Repairing a lifted nail, like the one pictured below, can be accomplished by prying the edge of the shingle loose enough to slip a small piece of wood (like a paint stirring stick) between the head of the nail and the underside of the shingle above it. Another piece of wood on the top side of the shingle will protect it while striking lightly with a mallet to set the nail back in place. If the fastener has already forced itself through the face of the shingle, replacement of the entire shingle is required. A dab of mastic at the hole is only a temporary repair.

  Most of the time when we see a few popped nails on a roof, they are called out for repair; but, occasionally, a roof has large areas of popped fasteners and requires partial replacement. 

    Any roofing repair beyond setting a few popped nails should only be performed by a licensed professional. Also, if you are uncomfortable with heights or not used to working on an inclined surface, we recommend letting a roofer do your nail pop repairs.

While we hope you find this series of articles about home inspection helpful, they should not be considered an alternative to an actual home inspection by a local inspector. Also, construction standards vary in different parts of the country and it is possible that important issues related to your area may not be covered here.
©2015 - McGarry and Madsen Inspection.


How to Look

at a House

A blog with answers
to your questions about

More blog posts about roofing:

  1. I’m buying a ‘50s house with a “gravel” roof. Is the roof going to be a problem.

  2. Should I buy a house that needs a new roof?

  3. What is the cost difference between asphalt shingle and metal roofing?

  4. What is the minimum pitch of an asphalt shingle roof?

  5. What’s the difference between a gable roof and a hip roof?

  6. What do you look for when you inspect a roof?

  7. What is roof pitch?

  8. What’s the difference between a roof inspection and a roofing estimate?

  9. I saw some staining on the ceiling. Do you think the roof is okay?

  10. What is a “cool roof”?

  11. Can metal roofing be used on a slow slope/pitch roof?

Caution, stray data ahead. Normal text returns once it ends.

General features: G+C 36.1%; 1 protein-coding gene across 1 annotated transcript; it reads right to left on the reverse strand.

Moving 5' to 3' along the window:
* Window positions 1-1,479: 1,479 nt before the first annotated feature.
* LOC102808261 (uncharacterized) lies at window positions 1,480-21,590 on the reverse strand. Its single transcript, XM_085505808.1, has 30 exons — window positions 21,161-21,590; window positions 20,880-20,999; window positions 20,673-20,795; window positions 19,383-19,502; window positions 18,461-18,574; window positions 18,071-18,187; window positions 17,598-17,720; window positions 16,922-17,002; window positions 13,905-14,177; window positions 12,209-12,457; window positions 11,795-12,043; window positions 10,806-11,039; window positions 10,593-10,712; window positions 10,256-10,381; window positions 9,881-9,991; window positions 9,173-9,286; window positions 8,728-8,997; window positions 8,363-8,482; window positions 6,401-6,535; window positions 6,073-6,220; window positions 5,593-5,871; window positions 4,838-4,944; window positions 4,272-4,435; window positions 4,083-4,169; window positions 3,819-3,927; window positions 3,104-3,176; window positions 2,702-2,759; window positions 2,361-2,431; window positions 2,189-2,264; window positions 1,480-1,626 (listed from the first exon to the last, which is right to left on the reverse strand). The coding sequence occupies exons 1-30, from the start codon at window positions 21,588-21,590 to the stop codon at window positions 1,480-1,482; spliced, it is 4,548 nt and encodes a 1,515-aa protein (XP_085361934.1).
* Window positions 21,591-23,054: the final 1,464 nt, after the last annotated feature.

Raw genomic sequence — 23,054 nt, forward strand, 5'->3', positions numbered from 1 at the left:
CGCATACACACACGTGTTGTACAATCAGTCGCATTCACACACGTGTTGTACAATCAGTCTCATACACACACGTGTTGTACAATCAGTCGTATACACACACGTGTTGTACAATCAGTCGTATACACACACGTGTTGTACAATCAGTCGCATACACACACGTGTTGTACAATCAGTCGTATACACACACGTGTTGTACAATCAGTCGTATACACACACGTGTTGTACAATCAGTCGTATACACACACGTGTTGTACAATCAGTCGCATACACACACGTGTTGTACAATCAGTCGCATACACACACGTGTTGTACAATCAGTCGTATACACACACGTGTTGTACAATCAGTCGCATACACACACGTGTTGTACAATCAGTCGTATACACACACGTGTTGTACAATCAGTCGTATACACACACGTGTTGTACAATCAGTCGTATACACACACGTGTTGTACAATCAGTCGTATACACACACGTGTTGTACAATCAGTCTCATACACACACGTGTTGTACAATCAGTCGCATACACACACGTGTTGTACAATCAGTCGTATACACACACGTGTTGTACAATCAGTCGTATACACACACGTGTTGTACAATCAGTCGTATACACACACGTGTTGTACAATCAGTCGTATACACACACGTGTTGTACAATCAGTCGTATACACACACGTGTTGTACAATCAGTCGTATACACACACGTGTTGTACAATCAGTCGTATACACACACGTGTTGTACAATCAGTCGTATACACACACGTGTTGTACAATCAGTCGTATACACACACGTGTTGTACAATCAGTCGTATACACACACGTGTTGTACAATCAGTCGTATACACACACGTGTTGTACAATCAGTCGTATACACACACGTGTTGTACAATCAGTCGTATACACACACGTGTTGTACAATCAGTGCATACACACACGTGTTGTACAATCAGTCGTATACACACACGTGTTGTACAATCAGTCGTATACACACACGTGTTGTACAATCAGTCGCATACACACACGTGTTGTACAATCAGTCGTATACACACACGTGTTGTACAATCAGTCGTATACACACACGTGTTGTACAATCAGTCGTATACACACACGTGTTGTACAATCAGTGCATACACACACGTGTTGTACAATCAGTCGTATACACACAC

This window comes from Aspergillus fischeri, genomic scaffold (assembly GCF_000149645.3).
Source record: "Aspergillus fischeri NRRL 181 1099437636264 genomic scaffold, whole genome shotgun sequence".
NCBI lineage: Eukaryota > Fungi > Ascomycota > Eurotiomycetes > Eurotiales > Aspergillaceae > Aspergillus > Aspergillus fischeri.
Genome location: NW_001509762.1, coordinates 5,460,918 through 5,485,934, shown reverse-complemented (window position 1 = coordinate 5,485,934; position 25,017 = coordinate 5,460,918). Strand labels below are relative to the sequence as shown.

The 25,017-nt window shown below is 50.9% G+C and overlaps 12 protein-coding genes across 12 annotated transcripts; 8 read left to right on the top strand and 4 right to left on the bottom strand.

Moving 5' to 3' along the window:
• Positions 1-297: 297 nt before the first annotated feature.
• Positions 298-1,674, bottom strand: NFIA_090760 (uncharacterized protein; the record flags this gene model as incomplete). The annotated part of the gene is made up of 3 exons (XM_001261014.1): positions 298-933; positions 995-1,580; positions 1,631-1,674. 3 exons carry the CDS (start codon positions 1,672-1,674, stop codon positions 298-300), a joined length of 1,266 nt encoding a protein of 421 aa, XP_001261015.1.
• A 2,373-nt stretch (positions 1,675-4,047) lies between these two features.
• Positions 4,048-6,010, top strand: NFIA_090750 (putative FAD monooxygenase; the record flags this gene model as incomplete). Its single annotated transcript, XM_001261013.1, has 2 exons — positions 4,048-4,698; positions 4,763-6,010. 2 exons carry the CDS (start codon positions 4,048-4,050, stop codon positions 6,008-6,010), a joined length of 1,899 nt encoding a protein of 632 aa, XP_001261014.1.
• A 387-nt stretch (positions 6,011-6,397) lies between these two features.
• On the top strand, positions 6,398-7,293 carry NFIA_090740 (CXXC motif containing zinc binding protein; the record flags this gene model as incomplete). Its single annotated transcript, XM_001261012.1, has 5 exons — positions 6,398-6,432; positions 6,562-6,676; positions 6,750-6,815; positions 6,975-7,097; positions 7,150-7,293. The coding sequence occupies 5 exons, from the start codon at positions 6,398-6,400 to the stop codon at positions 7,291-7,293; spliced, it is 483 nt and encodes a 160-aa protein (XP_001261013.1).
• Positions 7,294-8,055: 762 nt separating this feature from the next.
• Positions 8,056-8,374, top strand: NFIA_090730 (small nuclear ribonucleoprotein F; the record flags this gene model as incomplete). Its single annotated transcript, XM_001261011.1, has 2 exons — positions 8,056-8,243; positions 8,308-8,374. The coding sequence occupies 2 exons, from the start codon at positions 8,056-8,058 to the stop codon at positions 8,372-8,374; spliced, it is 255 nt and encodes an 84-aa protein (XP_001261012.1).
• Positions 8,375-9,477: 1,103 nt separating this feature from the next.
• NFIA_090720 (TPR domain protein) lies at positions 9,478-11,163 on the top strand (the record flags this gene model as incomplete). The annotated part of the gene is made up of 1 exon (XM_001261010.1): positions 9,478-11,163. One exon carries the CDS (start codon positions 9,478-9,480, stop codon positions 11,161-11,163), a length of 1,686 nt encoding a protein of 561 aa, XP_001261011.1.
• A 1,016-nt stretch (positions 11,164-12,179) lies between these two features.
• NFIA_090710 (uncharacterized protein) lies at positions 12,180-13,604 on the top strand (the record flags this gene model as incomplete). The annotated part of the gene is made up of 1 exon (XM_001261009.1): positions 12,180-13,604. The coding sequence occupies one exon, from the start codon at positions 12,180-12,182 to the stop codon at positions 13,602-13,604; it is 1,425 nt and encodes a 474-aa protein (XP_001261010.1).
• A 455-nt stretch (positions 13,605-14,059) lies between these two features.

12. How many layers of roofing are allowed on a home?

  13. How can I be sure my roofing contractor got a permit?

  14. What is the difference between plywood and OSB?

  15. What is the difference between galvanized and galvalume metal roofing?

  16. What is the minimum pitch for a metal roof?

  17. What does “lack of tab adhesion” in an asphalt shingle roof mean?

  18. What is an H-clip?

  19. Does it cost more to roof a hip roof than a gable roof?

  20. If my roof is not leaking, why does it need to be replaced?

  21. Is a ridge board/beam required for a roof framed with rafters?

  22. What causes a lump or dip in the roof?

  23. What is the difference between roof felt and synthetic underlayment?

  24. What is an SPF roof?

More blog posts on related subjects:

  1. How can I tell if a house has insulation?

  2. What are the warning signs of a dangerous deck?

  3. Does it make sense to buy an older mobile home and remodel it?

  4. How do you determine when the house was built?

  5. Should I buy a fixer-upper?

  6. How do I remove cigarette odor in a house?

  7. The house has asbestos siding. What should I do?

  8. How do I get insurance if my home can’t pass a 4-point inspection?

  9. There’s an old fuel oil tank underground in the yard. Is it a problem?

  10. Why do the floors slope in this old house?

  11. The garage has been converted to a family room. Is that alright?

  12. When is a railing required for the edge of a deck or porch?

  13. What is the difference between a clip, single wrap, and double wrap for the wind mitigation form?

  14. What is a “continuous load path”?

  15. What are the different roof deck attachment discount categories for a wind mitigation inspection?

  16. What can I do to prevent roof leaks?

  17. Why is it a mistake to replace and roof not replace its flashings?

Popped Nail

Curling Shingles

Welcome to our blog!
We want you to be an informed homebuyer, and each blog post is a question that we have answered for our friends and customers over the years. Hope they help you make a good choice for your next home.

Click Below to Link
to Collections of
Blog Posts by Subject

Search This Blog